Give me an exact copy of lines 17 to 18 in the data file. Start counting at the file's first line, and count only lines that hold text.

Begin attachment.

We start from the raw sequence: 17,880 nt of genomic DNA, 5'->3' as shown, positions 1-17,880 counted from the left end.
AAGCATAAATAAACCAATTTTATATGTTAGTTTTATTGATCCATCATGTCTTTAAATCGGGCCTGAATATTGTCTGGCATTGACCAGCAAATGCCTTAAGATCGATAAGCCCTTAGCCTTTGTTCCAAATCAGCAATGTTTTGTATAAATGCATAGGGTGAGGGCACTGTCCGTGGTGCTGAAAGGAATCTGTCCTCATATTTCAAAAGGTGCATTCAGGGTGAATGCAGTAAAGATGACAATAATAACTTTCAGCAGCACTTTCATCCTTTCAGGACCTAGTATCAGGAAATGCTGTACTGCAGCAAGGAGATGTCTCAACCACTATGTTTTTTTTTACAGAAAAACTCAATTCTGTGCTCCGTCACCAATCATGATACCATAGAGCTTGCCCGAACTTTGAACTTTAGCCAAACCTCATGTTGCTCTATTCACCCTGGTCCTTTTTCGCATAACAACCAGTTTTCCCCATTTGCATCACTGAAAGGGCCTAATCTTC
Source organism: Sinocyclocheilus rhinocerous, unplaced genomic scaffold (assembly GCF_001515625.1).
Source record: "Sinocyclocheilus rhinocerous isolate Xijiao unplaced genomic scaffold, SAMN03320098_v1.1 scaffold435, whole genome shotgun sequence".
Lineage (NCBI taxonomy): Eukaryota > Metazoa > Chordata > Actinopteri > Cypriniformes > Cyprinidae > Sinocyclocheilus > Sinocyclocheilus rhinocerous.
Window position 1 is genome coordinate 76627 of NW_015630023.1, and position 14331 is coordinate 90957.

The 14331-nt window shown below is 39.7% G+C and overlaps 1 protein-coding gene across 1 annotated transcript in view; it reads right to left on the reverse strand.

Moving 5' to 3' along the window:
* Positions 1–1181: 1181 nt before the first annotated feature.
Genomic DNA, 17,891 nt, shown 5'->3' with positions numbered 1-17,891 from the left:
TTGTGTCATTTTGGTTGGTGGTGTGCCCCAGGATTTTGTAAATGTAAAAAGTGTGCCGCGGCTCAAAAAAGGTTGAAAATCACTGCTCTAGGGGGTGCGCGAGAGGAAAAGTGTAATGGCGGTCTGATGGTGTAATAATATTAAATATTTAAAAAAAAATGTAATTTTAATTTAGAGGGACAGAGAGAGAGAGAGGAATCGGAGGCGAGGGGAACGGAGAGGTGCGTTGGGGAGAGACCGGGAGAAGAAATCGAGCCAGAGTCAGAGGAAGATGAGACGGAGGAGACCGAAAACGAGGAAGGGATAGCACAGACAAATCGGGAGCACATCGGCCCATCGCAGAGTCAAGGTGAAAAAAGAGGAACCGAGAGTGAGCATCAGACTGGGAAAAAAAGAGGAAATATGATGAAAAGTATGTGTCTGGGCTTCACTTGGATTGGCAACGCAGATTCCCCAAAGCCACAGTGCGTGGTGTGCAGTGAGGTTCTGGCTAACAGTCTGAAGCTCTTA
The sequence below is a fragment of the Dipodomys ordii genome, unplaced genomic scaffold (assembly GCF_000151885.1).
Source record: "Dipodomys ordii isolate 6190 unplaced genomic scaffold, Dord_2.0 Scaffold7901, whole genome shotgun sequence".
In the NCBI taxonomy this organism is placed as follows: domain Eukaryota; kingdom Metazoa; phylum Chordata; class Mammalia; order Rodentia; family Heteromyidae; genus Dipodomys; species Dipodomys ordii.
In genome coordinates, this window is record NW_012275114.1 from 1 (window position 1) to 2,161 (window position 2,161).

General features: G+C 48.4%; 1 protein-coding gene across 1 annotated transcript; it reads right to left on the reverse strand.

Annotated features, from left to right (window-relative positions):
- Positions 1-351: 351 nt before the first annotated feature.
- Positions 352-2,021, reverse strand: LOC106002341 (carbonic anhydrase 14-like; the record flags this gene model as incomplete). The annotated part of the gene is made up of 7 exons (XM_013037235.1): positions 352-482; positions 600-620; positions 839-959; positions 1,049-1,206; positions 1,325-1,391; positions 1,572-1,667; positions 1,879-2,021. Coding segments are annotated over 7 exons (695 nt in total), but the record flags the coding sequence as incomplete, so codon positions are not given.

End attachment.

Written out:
Annotated features, from left to right (window-relative positions):
- Positions 1-351: 351 nt before the first annotated feature.